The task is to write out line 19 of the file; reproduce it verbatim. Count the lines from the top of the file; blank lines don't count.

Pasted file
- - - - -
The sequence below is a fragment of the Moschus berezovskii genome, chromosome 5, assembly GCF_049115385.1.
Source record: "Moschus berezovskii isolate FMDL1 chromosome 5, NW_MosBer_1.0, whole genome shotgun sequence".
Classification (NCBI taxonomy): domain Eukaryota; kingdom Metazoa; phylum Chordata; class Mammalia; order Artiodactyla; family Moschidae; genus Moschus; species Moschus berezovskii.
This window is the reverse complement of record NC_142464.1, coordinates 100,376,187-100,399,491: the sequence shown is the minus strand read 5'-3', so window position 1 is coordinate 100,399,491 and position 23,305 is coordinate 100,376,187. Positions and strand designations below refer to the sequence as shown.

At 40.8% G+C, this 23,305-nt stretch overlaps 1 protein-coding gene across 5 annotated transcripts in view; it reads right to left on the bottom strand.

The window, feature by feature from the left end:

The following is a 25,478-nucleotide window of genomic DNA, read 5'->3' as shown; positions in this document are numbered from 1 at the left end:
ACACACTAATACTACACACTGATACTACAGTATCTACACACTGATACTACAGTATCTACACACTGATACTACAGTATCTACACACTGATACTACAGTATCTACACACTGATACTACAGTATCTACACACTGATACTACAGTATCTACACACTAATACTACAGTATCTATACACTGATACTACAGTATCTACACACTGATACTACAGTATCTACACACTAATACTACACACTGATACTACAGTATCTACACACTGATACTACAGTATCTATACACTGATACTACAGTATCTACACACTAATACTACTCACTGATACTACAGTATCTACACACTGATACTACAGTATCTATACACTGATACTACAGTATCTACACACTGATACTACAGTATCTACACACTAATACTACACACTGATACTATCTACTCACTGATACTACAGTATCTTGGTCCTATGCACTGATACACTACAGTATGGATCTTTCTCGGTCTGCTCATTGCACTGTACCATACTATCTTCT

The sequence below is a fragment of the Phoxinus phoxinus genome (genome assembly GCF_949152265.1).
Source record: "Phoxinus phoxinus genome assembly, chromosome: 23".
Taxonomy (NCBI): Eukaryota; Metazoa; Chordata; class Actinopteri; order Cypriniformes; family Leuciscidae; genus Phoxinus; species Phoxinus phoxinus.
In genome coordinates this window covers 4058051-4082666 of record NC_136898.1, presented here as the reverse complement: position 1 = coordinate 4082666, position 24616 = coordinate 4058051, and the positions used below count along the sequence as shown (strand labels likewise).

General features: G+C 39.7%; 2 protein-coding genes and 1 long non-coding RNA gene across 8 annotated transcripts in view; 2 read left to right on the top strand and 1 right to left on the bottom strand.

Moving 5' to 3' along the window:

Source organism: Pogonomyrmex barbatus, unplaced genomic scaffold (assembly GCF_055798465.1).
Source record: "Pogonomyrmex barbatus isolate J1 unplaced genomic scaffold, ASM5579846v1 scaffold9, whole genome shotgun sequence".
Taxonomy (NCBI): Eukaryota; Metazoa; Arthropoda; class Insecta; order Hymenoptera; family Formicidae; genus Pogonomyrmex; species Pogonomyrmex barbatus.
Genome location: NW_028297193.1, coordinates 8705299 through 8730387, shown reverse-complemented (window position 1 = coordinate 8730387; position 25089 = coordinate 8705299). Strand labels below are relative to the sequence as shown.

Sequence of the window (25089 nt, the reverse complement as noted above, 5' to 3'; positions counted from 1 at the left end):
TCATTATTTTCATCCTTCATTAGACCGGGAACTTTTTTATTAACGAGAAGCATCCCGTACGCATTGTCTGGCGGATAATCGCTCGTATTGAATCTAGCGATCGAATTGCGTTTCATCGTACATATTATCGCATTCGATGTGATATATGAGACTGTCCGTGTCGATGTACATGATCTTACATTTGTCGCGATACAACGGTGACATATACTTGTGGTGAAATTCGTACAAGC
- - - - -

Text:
Sequence of the window (25089 nt, the reverse complement as noted above, 5' to 3'; positions counted from 1 at the left end):